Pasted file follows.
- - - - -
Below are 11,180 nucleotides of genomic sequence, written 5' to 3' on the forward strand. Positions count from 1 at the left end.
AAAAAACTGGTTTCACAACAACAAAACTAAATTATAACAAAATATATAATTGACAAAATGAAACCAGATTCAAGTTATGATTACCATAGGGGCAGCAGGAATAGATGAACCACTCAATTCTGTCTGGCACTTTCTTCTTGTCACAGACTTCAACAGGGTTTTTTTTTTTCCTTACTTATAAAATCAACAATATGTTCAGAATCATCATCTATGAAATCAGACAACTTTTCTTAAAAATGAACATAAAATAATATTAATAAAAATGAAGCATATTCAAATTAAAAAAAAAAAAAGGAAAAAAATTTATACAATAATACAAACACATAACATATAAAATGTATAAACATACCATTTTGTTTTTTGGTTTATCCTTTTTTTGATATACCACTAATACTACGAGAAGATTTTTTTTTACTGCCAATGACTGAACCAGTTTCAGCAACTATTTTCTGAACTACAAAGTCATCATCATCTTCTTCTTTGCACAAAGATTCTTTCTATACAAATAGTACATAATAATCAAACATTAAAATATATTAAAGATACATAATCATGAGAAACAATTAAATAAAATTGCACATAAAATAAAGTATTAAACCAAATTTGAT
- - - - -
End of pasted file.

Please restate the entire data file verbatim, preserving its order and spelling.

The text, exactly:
Below are 11,180 nucleotides of genomic sequence, written 5' to 3' on the forward strand. Positions count from 1 at the left end.
AAAAAACTGGTTTCACAACAACAAAACTAAATTATAACAAAATATATAATTGACAAAATGAAACCAGATTCAAGTTATGATTACCATAGGGGCAGCAGGAATAGATGAACCACTCAATTCTGTCTGGCACTTTCTTCTTGTCACAGACTTCAACAGGGTTTTTTTTTTTCCTTACTTATAAAATCAACAATATGTTCAGAATCATCATCTATGAAATCAGACAACTTTTCTTAAAAATGAACATAAAATAATATTAATAAAAATGAAGCATATTCAAATTAAAAAAAAAAAAAGGAAAAAAATTTATACAATAATACAAACACATAACATATAAAATGTATAAACATACCATTTTGTTTTTTGGTTTATCCTTTTTTTGATATACCACTAATACTACGAGAAGATTTTTTTTTACTGCCAATGACTGAACCAGTTTCAGCAACTATTTTCTGAACTACAAAGTCATCATCATCTTCTTCTTTGCACAAAGATTCTTTCTATACAAATAGTACATAATAATCAAACATTAAAATATATTAAAGATACATAATCATGAGAAACAATTAAATAAAATTGCACATAAAATAAAGTATTAAACCAAATTTGAT